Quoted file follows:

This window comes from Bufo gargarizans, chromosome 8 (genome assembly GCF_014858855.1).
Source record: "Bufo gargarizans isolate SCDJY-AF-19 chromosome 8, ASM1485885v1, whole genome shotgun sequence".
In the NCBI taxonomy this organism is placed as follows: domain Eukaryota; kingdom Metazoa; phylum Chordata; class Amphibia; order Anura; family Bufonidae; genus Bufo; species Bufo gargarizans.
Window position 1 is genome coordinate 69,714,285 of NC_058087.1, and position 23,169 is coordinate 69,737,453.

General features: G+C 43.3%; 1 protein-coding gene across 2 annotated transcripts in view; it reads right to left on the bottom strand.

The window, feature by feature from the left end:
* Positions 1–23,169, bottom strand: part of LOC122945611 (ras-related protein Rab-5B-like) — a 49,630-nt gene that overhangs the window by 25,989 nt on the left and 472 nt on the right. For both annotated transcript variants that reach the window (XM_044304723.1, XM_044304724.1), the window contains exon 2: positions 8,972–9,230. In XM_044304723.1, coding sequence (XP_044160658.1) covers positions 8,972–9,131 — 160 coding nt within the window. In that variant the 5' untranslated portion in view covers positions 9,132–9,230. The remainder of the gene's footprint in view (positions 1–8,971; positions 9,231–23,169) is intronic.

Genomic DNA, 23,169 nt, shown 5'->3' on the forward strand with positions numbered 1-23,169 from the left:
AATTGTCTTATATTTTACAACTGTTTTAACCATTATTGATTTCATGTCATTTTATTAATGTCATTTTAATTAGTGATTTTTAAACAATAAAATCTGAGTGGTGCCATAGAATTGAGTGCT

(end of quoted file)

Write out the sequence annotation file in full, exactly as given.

This window comes from Bufo gargarizans, chromosome 8 (genome assembly GCF_014858855.1).
Source record: "Bufo gargarizans isolate SCDJY-AF-19 chromosome 8, ASM1485885v1, whole genome shotgun sequence".
In the NCBI taxonomy this organism is placed as follows: domain Eukaryota; kingdom Metazoa; phylum Chordata; class Amphibia; order Anura; family Bufonidae; genus Bufo; species Bufo gargarizans.
Window position 1 is genome coordinate 69,714,285 of NC_058087.1, and position 23,169 is coordinate 69,737,453.

General features: G+C 43.3%; 1 protein-coding gene across 2 annotated transcripts in view; it reads right to left on the bottom strand.

The window, feature by feature from the left end:
* Positions 1–23,169, bottom strand: part of LOC122945611 (ras-related protein Rab-5B-like) — a 49,630-nt gene that overhangs the window by 25,989 nt on the left and 472 nt on the right. For both annotated transcript variants that reach the window (XM_044304723.1, XM_044304724.1), the window contains exon 2: positions 8,972–9,230. In XM_044304723.1, coding sequence (XP_044160658.1) covers positions 8,972–9,131 — 160 coding nt within the window. In that variant the 5' untranslated portion in view covers positions 9,132–9,230. The remainder of the gene's footprint in view (positions 1–8,971; positions 9,231–23,169) is intronic.

Genomic DNA, 23,169 nt, shown 5'->3' on the forward strand with positions numbered 1-23,169 from the left:
AATTGTCTTATATTTTACAACTGTTTTAACCATTATTGATTTCATGTCATTTTATTAATGTCATTTTAATTAGTGATTTTTAAACAATAAAATCTGAGTGGTGCCATAGAATTGAGTGCT